Studio Support

As I mentioned in a previous blog about hiring the best instructors, you want teachers who support your studio. I understand that teachers often have variety in their schedules and teach at other studios, but while at your studio, you feel the support through their words and actions. A yoga studio has a lot of moving parts and a lot of people contributing to its success. It’s important that instructors are able to see that their personal success is closely tied to the success of the studio. Instructors who market their own classes are a huge asset, and those who like to support fellow instructors by helping them market their classes are even more beneficial. An awesome instructor who often takes time away for trips, retreats, and trainings may in the long run be more of a problem than a blessing.  I suggest having a conversation about the long term ramifications up front.  Willingness to step in to sub is also showing support to the studio. I’ve learned the hard way that hiring instructors with very limited schedules will not best serve the studio in the long run. Promoting your studio’s programming while at the studio is not something you can force feed an instructor, but neither is it acceptable for your independent contractors to actively promote for other studios while onsite.  Additionally, there are the little things that can make the difference. A teacher who leaves the studio messy, doesn’t submit invoices on time, arrives a minute before class starts, does not make your job any easier.  Rather than harp on these problems to your instructors, ask them to reread your guidebook.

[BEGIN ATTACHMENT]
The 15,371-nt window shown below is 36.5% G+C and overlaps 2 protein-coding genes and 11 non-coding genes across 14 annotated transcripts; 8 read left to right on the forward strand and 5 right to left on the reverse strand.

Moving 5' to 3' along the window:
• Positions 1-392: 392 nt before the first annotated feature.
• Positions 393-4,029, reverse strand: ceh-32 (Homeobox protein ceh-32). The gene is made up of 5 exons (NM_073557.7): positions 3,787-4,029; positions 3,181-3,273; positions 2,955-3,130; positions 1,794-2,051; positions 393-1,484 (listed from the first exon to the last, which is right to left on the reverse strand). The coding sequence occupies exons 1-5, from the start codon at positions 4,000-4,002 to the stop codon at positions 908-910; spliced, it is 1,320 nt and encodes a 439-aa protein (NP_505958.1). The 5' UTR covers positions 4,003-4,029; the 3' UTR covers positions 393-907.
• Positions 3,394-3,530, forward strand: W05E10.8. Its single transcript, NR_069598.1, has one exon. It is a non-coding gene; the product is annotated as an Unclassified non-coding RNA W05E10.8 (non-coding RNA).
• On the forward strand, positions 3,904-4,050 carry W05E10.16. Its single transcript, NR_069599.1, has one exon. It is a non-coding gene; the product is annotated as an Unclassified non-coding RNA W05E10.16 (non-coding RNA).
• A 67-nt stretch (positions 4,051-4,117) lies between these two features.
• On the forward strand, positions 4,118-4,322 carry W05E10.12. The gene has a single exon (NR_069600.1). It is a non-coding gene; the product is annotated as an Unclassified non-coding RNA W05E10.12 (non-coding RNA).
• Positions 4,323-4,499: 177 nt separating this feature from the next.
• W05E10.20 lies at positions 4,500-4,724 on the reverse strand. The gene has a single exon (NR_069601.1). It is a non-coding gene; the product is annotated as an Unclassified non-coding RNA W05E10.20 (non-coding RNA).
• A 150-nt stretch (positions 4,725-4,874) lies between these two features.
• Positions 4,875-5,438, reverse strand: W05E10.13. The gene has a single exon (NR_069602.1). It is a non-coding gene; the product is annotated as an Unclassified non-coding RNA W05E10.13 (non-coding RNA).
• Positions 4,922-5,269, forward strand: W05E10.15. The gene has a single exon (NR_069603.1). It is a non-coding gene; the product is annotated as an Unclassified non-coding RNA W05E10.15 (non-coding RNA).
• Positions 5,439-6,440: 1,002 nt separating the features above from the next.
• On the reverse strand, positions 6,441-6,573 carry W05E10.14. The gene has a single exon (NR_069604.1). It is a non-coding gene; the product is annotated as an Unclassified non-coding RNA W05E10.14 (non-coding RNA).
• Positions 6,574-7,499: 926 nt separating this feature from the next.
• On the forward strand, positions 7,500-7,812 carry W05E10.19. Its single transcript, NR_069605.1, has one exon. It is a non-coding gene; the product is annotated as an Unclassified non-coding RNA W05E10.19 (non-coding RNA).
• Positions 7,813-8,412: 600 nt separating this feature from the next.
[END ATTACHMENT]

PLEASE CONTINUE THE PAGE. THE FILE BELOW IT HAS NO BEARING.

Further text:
Comfort with Technology

Instructors who don’t answer emails, cannot create a syllabus, unable to figure out a conference call, submit an invoice, work with scheduling software, or use social media are not as uncommon as you might think. While none of these needs to be a deal breaker (some of our very best teachers have these challenges) having processes in place to support these teachers, could mean fewer headaches. Solutions can include assigning a work/study person to assist a teacher, focusing on the instructor’s strengths/learning style, along with providing specialized training.

Bottom line- we are running a business. A business guidebook for employees and independent contractors is critical to communicating expectations and policies. The professional integrity of everyone plays a part in defining our business.  Be professional with your teachers and staff and expect the same from them.

 

Diane Butera is a studio owner, instructor, and yoga consultant. Her studio, Eugene Yoga, was founded in 2010, and has grown to two locations, with more than 30 instructors. Her studio has recently received three distinguished awards for best studio in Eugene, Oregon. Diane thanks her community of teachers and students, as well as her husband/co-owner, Lou Butera, for their commitment and support. She is on the staff of Yoni Speaks, a yoga consulting firm. To contact her email diane@eugeneyoga.us.